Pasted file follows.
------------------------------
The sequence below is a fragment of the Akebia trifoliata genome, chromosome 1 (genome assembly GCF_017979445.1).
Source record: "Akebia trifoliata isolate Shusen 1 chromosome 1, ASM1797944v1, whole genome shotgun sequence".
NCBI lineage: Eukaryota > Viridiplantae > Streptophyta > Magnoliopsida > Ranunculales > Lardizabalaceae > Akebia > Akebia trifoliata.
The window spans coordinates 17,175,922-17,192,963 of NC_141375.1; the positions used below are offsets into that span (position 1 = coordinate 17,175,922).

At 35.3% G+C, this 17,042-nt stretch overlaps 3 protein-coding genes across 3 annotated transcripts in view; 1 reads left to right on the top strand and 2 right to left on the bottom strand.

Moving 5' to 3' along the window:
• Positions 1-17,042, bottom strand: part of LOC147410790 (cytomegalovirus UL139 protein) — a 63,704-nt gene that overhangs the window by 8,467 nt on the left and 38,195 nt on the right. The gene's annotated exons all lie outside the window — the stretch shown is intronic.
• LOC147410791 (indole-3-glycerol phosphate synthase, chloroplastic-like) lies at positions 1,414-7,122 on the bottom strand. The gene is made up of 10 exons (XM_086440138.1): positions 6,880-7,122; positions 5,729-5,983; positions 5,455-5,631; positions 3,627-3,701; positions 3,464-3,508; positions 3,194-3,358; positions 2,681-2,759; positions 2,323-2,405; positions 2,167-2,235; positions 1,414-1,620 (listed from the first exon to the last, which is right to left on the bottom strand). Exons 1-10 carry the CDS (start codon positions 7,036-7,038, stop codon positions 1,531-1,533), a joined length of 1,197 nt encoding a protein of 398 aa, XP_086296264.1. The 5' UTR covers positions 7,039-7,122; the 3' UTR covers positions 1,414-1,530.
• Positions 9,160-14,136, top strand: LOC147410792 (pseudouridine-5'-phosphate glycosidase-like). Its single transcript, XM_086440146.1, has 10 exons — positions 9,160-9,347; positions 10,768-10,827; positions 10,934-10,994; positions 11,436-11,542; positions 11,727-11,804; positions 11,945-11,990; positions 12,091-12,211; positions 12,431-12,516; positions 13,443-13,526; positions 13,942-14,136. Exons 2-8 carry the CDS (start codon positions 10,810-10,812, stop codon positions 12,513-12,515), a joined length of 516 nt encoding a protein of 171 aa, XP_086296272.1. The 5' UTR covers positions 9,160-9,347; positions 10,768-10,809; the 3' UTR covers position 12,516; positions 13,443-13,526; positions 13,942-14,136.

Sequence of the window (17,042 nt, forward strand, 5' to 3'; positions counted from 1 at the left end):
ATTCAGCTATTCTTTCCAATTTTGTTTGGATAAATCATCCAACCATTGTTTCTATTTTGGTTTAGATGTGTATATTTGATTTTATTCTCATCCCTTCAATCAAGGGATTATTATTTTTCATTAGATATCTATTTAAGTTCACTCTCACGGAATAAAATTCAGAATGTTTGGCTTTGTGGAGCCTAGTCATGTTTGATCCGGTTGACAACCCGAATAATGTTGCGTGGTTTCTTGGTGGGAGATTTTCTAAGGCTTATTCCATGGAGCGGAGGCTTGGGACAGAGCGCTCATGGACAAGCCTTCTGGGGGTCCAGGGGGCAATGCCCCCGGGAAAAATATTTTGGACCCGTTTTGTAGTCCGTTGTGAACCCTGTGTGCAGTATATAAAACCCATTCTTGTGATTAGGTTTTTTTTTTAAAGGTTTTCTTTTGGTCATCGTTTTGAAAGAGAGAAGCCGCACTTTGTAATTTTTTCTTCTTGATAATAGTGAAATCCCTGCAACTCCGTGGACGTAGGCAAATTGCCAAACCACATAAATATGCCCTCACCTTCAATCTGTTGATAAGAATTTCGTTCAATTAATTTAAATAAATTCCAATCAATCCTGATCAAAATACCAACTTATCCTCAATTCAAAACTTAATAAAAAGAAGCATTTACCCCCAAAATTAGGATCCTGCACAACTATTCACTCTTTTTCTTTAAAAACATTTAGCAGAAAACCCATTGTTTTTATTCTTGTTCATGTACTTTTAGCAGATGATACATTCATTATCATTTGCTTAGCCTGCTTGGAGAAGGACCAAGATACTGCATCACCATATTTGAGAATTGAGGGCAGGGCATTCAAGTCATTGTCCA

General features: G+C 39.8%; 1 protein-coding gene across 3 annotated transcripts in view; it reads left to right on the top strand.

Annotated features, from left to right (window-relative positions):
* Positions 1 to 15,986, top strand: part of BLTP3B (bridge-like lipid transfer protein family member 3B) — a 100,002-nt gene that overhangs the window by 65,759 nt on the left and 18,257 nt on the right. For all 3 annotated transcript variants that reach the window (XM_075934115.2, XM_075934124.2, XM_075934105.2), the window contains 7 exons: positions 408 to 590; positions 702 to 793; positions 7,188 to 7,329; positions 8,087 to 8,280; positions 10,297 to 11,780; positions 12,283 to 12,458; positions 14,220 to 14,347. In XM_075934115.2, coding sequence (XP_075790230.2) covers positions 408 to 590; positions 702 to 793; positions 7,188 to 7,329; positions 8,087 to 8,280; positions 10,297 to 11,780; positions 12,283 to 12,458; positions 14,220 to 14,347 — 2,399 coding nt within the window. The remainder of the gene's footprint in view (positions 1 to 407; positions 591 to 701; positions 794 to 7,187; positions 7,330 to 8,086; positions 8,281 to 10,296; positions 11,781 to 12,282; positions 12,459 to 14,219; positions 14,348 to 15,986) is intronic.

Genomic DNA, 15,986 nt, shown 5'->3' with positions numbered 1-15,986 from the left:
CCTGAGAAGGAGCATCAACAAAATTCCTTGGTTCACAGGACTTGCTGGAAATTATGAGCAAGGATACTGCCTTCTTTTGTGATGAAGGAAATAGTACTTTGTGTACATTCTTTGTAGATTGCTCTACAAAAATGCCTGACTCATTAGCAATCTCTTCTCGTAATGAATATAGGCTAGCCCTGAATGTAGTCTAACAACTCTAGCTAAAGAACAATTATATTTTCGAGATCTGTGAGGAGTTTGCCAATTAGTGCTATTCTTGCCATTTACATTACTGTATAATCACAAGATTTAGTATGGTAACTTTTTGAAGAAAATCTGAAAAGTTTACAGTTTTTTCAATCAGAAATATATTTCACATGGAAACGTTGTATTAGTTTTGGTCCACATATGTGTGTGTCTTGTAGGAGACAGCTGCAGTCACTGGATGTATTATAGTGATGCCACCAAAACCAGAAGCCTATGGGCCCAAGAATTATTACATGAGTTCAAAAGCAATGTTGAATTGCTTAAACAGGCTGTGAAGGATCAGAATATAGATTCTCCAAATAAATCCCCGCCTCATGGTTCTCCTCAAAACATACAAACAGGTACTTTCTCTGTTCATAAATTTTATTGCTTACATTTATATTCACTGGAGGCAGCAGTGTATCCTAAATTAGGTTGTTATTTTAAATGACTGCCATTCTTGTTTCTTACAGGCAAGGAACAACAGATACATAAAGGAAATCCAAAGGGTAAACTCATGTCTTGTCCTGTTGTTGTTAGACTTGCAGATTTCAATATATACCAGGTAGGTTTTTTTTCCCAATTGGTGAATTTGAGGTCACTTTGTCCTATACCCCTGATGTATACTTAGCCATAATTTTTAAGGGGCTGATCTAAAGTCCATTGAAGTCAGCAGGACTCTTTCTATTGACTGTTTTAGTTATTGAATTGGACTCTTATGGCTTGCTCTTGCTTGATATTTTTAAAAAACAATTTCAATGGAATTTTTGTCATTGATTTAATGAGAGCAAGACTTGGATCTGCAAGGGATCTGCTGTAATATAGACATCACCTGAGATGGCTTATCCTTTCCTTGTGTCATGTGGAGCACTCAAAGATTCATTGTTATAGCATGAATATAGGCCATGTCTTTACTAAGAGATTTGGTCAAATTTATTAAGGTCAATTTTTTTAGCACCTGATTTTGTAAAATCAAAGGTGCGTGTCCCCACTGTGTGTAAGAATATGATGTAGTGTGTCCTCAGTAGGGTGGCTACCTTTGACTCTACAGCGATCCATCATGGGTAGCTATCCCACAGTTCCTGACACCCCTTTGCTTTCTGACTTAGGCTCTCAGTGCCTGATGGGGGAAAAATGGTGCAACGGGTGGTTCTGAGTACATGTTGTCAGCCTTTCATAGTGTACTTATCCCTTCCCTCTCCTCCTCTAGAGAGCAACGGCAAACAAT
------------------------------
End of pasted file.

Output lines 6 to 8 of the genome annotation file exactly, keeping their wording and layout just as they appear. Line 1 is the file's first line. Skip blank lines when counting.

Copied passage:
Moving 5' to 3' along the window:
• Positions 1-17,042, bottom strand: part of LOC147410790 (cytomegalovirus UL139 protein) — a 63,704-nt gene that overhangs the window by 8,467 nt on the left and 38,195 nt on the right. The gene's annotated exons all lie outside the window — the stretch shown is intronic.
• LOC147410791 (indole-3-glycerol phosphate synthase, chloroplastic-like) lies at positions 1,414-7,122 on the bottom strand. The gene is made up of 10 exons (XM_086440138.1): positions 6,880-7,122; positions 5,729-5,983; positions 5,455-5,631; positions 3,627-3,701; positions 3,464-3,508; positions 3,194-3,358; positions 2,681-2,759; positions 2,323-2,405; positions 2,167-2,235; positions 1,414-1,620 (listed from the first exon to the last, which is right to left on the bottom strand). Exons 1-10 carry the CDS (start codon positions 7,036-7,038, stop codon positions 1,531-1,533), a joined length of 1,197 nt encoding a protein of 398 aa, XP_086296264.1. The 5' UTR covers positions 7,039-7,122; the 3' UTR covers positions 1,414-1,530.